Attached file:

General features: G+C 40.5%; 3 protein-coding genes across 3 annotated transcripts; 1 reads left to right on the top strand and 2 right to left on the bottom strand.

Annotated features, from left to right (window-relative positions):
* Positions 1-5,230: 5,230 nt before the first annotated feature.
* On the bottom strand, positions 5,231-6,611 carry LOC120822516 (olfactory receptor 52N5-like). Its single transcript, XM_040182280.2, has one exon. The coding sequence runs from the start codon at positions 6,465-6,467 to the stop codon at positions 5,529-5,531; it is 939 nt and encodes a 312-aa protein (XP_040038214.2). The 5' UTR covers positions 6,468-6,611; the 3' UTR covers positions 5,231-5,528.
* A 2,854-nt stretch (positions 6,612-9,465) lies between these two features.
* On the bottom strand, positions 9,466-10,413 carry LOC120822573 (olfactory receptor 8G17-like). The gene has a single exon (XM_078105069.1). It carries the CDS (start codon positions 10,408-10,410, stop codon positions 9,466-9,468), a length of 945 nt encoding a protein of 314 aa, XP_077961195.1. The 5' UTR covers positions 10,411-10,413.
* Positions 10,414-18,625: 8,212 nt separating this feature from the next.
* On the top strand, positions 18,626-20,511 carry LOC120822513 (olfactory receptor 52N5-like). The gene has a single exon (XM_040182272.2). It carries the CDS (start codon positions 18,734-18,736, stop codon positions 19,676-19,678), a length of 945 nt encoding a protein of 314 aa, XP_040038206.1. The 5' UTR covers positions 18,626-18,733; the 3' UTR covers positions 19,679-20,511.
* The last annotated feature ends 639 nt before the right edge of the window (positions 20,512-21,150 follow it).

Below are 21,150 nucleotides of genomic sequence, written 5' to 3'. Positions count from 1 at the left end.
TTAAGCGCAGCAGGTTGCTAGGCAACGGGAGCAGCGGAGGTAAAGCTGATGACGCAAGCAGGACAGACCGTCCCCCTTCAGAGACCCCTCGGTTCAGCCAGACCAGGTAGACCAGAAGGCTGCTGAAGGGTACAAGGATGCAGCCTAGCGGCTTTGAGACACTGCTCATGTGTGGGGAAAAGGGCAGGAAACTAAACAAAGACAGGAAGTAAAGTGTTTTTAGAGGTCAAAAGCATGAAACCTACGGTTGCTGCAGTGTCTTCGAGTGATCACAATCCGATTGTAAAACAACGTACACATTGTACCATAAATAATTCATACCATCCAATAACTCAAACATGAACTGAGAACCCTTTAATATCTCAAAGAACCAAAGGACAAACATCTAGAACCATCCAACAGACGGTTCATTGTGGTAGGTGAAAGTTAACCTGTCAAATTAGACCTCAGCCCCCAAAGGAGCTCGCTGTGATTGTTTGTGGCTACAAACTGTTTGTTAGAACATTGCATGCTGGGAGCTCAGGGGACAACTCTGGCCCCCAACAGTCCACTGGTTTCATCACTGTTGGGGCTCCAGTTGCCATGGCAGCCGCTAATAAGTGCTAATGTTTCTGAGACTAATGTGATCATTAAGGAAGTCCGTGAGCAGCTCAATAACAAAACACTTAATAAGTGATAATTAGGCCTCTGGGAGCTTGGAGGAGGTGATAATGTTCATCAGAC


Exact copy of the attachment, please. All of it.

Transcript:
General features: G+C 40.5%; 3 protein-coding genes across 3 annotated transcripts; 1 reads left to right on the top strand and 2 right to left on the bottom strand.

Annotated features, from left to right (window-relative positions):
* Positions 1-5,230: 5,230 nt before the first annotated feature.
* On the bottom strand, positions 5,231-6,611 carry LOC120822516 (olfactory receptor 52N5-like). Its single transcript, XM_040182280.2, has one exon. The coding sequence runs from the start codon at positions 6,465-6,467 to the stop codon at positions 5,529-5,531; it is 939 nt and encodes a 312-aa protein (XP_040038214.2). The 5' UTR covers positions 6,468-6,611; the 3' UTR covers positions 5,231-5,528.
* A 2,854-nt stretch (positions 6,612-9,465) lies between these two features.
* On the bottom strand, positions 9,466-10,413 carry LOC120822573 (olfactory receptor 8G17-like). The gene has a single exon (XM_078105069.1). It carries the CDS (start codon positions 10,408-10,410, stop codon positions 9,466-9,468), a length of 945 nt encoding a protein of 314 aa, XP_077961195.1. The 5' UTR covers positions 10,411-10,413.
* Positions 10,414-18,625: 8,212 nt separating this feature from the next.
* On the top strand, positions 18,626-20,511 carry LOC120822513 (olfactory receptor 52N5-like). The gene has a single exon (XM_040182272.2). It carries the CDS (start codon positions 18,734-18,736, stop codon positions 19,676-19,678), a length of 945 nt encoding a protein of 314 aa, XP_040038206.1. The 5' UTR covers positions 18,626-18,733; the 3' UTR covers positions 19,679-20,511.
* The last annotated feature ends 639 nt before the right edge of the window (positions 20,512-21,150 follow it).

Below are 21,150 nucleotides of genomic sequence, written 5' to 3'. Positions count from 1 at the left end.
TTAAGCGCAGCAGGTTGCTAGGCAACGGGAGCAGCGGAGGTAAAGCTGATGACGCAAGCAGGACAGACCGTCCCCCTTCAGAGACCCCTCGGTTCAGCCAGACCAGGTAGACCAGAAGGCTGCTGAAGGGTACAAGGATGCAGCCTAGCGGCTTTGAGACACTGCTCATGTGTGGGGAAAAGGGCAGGAAACTAAACAAAGACAGGAAGTAAAGTGTTTTTAGAGGTCAAAAGCATGAAACCTACGGTTGCTGCAGTGTCTTCGAGTGATCACAATCCGATTGTAAAACAACGTACACATTGTACCATAAATAATTCATACCATCCAATAACTCAAACATGAACTGAGAACCCTTTAATATCTCAAAGAACCAAAGGACAAACATCTAGAACCATCCAACAGACGGTTCATTGTGGTAGGTGAAAGTTAACCTGTCAAATTAGACCTCAGCCCCCAAAGGAGCTCGCTGTGATTGTTTGTGGCTACAAACTGTTTGTTAGAACATTGCATGCTGGGAGCTCAGGGGACAACTCTGGCCCCCAACAGTCCACTGGTTTCATCACTGTTGGGGCTCCAGTTGCCATGGCAGCCGCTAATAAGTGCTAATGTTTCTGAGACTAATGTGATCATTAAGGAAGTCCGTGAGCAGCTCAATAACAAAACACTTAATAAGTGATAATTAGGCCTCTGGGAGCTTGGAGGAGGTGATAATGTTCATCAGAC